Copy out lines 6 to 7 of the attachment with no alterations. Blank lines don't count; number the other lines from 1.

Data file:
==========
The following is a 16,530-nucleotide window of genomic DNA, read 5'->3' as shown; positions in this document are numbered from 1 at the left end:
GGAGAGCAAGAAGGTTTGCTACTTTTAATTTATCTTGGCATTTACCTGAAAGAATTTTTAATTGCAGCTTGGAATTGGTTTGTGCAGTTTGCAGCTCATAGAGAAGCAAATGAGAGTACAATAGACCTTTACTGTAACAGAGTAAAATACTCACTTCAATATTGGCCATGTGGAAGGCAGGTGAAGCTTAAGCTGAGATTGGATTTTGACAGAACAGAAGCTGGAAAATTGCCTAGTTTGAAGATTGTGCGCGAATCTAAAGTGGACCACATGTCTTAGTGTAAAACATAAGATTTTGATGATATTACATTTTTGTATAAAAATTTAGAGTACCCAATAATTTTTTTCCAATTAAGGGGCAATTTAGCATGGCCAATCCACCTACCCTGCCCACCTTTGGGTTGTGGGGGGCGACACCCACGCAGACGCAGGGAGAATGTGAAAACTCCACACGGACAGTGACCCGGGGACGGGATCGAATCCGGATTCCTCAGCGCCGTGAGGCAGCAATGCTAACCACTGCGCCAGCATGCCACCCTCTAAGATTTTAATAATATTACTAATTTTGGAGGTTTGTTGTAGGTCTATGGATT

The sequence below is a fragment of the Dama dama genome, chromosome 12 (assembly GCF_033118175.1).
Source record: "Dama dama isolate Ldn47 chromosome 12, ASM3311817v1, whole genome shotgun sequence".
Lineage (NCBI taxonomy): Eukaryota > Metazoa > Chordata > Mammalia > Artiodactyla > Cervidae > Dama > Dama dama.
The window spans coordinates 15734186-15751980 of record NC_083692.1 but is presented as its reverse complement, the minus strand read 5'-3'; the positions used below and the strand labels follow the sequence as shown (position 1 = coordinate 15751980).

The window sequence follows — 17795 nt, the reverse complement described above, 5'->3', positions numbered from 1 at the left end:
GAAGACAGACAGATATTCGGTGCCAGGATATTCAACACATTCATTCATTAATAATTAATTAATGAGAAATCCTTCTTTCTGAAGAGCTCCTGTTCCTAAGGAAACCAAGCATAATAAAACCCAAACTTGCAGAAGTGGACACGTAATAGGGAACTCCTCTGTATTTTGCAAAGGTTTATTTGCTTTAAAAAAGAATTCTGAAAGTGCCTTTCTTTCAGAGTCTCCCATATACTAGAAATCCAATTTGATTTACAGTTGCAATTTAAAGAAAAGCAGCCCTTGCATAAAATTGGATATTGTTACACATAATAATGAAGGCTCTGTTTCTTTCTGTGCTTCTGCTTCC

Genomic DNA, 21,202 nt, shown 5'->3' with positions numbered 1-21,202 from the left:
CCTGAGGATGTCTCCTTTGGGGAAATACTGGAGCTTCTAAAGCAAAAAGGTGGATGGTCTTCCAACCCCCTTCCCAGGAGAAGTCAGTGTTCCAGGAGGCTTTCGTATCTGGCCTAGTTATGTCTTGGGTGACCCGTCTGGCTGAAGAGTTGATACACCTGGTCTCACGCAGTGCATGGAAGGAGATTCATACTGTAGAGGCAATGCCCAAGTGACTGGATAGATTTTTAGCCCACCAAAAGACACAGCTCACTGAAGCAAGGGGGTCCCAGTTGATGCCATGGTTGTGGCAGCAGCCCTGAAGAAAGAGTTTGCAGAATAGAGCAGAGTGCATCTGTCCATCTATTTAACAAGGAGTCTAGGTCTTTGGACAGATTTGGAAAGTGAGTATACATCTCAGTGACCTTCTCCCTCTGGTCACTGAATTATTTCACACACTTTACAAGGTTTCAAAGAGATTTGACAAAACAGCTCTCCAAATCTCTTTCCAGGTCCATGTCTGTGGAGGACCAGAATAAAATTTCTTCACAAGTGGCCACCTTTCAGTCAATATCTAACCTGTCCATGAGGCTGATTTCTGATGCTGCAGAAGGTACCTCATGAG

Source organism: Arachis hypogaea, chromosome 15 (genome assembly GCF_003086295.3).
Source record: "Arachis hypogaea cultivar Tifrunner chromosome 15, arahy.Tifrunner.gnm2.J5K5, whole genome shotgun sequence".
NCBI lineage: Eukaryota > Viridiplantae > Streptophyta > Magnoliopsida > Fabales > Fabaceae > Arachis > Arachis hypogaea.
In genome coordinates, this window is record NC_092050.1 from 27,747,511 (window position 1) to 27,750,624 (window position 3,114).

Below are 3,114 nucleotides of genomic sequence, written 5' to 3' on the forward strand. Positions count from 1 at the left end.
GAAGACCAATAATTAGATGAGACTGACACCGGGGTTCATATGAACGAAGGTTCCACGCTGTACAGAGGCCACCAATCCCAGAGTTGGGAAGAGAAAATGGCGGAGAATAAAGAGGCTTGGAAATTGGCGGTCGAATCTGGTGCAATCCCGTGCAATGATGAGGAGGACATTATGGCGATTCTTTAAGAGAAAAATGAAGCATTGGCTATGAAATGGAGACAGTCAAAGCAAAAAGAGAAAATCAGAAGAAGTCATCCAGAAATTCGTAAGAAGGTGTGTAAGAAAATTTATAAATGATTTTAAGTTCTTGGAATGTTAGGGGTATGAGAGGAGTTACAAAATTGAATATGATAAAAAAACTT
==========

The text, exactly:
The window spans coordinates 15734186-15751980 of record NC_083692.1 but is presented as its reverse complement, the minus strand read 5'-3'; the positions used below and the strand labels follow the sequence as shown (position 1 = coordinate 15751980).

The window sequence follows — 17795 nt, the reverse complement described above, 5'->3', positions numbered from 1 at the left end: